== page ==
Newsom also activated the State Operations Center to its highest level along with the Flood Operations Center, which covers forecasting, reservoir operations coordination and provides technical support as well as flood fighting materials, like sandbags, for local agencies.
"California is mobilizing to keep people safe from the impacts of the incoming storm," Newsom said in a news release. "This state of emergency will allow the state to respond quickly as the storm develops and support local officials in their ongoing response."
Other cities in the Tri-Valley spent most of Wednesday prepping for the rain and strong winds which are expected to hit the valley later on with sustained 30 miles per hour winds and wind gusts of up to 50 miles per hour.
Some of those early Wednesday winds already did some damage like in Livermore where the city's Public Works team and law enforcement responded to a large tree down near North P and Chestnut Streets.
"With saturated soils, we are expecting downed trees, downed lines and messy roads especially during the evening commute," according to a news release from Livermore. "Avoid travel if possible. It is never safe to drive through flooded intersections. Don't underestimate the depth of water."
The winds coupled with the saturated soil from the rain could lead to even more downed trees, which is why cities are urging residents to avoid driving Wednesday evening and night -- there's also the risk of getting your car stuck in flooded areas.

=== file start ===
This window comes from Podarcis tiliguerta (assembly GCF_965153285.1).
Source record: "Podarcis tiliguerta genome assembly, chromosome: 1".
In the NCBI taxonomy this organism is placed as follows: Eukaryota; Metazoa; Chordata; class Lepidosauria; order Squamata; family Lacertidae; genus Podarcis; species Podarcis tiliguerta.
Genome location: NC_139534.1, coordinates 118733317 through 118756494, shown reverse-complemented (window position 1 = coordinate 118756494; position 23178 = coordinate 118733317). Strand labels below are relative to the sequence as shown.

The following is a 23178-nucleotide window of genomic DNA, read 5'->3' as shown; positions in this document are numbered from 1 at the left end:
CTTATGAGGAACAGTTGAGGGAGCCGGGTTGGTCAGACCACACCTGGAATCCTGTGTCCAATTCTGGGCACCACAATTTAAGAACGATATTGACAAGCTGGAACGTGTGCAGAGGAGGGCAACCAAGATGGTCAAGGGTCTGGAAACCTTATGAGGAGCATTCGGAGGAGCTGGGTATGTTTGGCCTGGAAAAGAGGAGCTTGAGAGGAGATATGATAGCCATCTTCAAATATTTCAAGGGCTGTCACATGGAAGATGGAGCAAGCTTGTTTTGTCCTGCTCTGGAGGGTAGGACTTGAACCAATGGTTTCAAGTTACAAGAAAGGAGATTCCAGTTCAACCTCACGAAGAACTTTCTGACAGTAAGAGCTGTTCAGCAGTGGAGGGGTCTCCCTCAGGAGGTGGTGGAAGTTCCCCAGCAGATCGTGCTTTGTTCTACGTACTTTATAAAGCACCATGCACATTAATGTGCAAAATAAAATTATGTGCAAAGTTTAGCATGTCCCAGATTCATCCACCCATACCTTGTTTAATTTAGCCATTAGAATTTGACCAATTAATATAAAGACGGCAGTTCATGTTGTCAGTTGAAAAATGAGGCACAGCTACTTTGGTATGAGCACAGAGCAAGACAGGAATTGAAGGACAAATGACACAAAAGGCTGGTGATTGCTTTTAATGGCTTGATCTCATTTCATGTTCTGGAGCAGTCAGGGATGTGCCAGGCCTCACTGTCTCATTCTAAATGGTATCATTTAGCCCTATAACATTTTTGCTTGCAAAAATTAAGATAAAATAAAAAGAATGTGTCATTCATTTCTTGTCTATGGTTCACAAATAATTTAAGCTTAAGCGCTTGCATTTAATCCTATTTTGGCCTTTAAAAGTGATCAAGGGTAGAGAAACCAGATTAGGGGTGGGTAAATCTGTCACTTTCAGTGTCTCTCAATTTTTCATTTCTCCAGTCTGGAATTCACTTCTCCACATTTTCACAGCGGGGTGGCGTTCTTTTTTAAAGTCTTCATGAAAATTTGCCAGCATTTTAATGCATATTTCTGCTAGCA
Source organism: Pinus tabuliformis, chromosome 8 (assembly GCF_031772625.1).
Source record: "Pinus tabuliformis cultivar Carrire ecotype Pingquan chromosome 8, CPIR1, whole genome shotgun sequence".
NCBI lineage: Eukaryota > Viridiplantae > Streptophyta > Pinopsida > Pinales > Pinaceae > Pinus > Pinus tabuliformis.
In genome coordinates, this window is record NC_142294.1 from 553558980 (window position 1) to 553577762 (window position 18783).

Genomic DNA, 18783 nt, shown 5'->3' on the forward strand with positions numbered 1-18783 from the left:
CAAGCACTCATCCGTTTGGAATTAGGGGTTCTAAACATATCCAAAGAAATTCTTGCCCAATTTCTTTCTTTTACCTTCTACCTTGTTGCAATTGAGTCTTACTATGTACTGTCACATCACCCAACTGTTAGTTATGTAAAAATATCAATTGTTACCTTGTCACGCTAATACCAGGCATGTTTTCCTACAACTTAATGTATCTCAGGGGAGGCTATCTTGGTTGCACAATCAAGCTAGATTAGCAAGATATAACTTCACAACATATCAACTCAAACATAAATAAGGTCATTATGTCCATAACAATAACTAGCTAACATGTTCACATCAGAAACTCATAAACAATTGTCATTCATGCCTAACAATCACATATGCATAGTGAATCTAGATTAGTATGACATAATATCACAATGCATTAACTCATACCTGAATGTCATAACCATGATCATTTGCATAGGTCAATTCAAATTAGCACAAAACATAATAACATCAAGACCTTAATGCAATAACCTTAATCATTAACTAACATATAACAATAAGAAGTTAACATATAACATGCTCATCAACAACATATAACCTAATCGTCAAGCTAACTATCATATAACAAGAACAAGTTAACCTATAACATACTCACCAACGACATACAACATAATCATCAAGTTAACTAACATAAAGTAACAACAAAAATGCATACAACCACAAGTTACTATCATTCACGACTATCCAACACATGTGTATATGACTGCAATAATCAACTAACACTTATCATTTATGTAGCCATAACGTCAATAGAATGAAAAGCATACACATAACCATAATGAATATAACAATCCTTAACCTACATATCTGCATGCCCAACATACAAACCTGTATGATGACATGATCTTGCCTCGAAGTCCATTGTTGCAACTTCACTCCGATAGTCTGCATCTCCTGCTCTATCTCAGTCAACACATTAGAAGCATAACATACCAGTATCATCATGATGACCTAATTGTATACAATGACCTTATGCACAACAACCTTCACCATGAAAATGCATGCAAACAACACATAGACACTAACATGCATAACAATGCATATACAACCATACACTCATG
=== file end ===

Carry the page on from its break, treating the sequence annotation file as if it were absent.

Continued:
Residents are also being told to expect power outages as PG&E has indicated that they will occur.
In Dublin, all of the city facilities were closed to walk-in customers early in the day to also avoid having people travel. According to the city's Twitter page, these closures could extend to Thursday.
All of the trails in Dublin have also been closed.
Danville also saw significant amounts of flooding over the weekend as whole neighborhoods were filled with water as clean up crews worked to prevent mudslides on Diablo Road with sandbags.
"The vast majority of mud and debris has been removed from the Brookside area, more to be cleaned on side streets and drain inlets have been checked and cleared," according to a news release from the town. "Our contractors continue to work in the area and are on call if we need them."
The news release also stated that Danville responded to several calls in the past few days to address potential issues and will continue to do so with a crew staying after hours to respond to issues and a back up team to relieve them if issues persist later into the night.
According to the release, Danville staff participated in a California Governor's Office of Emergency Services briefing Wednesday at noon where they learned that this upcoming storm will not drop as much rain as the last one, and the duration will be shorter.
"This coincides with intel we received from the county (Office of Emergency Services) and the National Weather Service telling us that we could expect to see 2-3 inches," the Danville news release stated. "Two additional atmospheric rivers are expected to pass through later in the week."
Editor's note: Embarcadero Media East Bay Division editorial director Jeremy Walsh contributed to this report.